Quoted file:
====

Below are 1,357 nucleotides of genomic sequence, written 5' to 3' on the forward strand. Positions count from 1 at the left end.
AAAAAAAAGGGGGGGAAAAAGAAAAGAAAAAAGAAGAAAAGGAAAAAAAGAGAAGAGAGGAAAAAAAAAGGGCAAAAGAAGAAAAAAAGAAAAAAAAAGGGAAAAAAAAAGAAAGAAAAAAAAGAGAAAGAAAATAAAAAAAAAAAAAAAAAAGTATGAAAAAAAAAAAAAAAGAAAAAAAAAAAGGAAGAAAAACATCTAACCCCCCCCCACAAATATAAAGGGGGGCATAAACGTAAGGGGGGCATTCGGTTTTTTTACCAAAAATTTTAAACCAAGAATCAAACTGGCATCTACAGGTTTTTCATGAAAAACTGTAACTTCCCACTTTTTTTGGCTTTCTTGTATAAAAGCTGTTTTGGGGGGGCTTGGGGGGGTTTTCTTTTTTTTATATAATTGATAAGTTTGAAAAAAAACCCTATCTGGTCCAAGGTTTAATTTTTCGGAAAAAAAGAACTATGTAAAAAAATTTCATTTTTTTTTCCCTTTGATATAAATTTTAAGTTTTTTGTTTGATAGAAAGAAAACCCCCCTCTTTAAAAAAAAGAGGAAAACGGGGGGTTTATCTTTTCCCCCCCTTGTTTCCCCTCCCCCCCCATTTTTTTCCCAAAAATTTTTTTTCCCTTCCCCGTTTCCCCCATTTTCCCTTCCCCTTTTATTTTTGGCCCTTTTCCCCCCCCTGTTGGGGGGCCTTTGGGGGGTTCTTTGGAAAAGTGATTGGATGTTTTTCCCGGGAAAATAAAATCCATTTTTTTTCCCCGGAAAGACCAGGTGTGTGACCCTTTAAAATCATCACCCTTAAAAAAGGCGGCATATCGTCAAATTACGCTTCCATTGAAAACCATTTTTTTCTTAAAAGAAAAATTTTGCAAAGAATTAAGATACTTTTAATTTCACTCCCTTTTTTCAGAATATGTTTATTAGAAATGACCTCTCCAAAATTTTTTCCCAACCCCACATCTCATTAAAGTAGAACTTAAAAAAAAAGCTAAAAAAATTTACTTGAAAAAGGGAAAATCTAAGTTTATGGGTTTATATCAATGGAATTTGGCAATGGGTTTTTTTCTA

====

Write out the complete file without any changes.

Below are 1,357 nucleotides of genomic sequence, written 5' to 3' on the forward strand. Positions count from 1 at the left end.
AAAAAAAAGGGGGGGAAAAAGAAAAGAAAAAAGAAGAAAAGGAAAAAAAGAGAAGAGAGGAAAAAAAAAGGGCAAAAGAAGAAAAAAAGAAAAAAAAAGGGAAAAAAAAAGAAAGAAAAAAAAGAGAAAGAAAATAAAAAAAAAAAAAAAAAAGTATGAAAAAAAAAAAAAAAGAAAAAAAAAAAGGAAGAAAAACATCTAACCCCCCCCCACAAATATAAAGGGGGGCATAAACGTAAGGGGGGCATTCGGTTTTTTTACCAAAAATTTTAAACCAAGAATCAAACTGGCATCTACAGGTTTTTCATGAAAAACTGTAACTTCCCACTTTTTTTGGCTTTCTTGTATAAAAGCTGTTTTGGGGGGGCTTGGGGGGGTTTTCTTTTTTTTATATAATTGATAAGTTTGAAAAAAAACCCTATCTGGTCCAAGGTTTAATTTTTCGGAAAAAAAGAACTATGTAAAAAAATTTCATTTTTTTTTCCCTTTGATATAAATTTTAAGTTTTTTGTTTGATAGAAAGAAAACCCCCCTCTTTAAAAAAAAGAGGAAAACGGGGGGTTTATCTTTTCCCCCCCTTGTTTCCCCTCCCCCCCCATTTTTTTCCCAAAAATTTTTTTTCCCTTCCCCGTTTCCCCCATTTTCCCTTCCCCTTTTATTTTTGGCCCTTTTCCCCCCCCTGTTGGGGGGCCTTTGGGGGGTTCTTTGGAAAAGTGATTGGATGTTTTTCCCGGGAAAATAAAATCCATTTTTTTTCCCCGGAAAGACCAGGTGTGTGACCCTTTAAAATCATCACCCTTAAAAAAGGCGGCATATCGTCAAATTACGCTTCCATTGAAAACCATTTTTTTCTTAAAAGAAAAATTTTGCAAAGAATTAAGATACTTTTAATTTCACTCCCTTTTTTCAGAATATGTTTATTAGAAATGACCTCTCCAAAATTTTTTCCCAACCCCACATCTCATTAAAGTAGAACTTAAAAAAAAAGCTAAAAAAATTTACTTGAAAAAGGGAAAATCTAAGTTTATGGGTTTATATCAATGGAATTTGGCAATGGGTTTTTTTCTA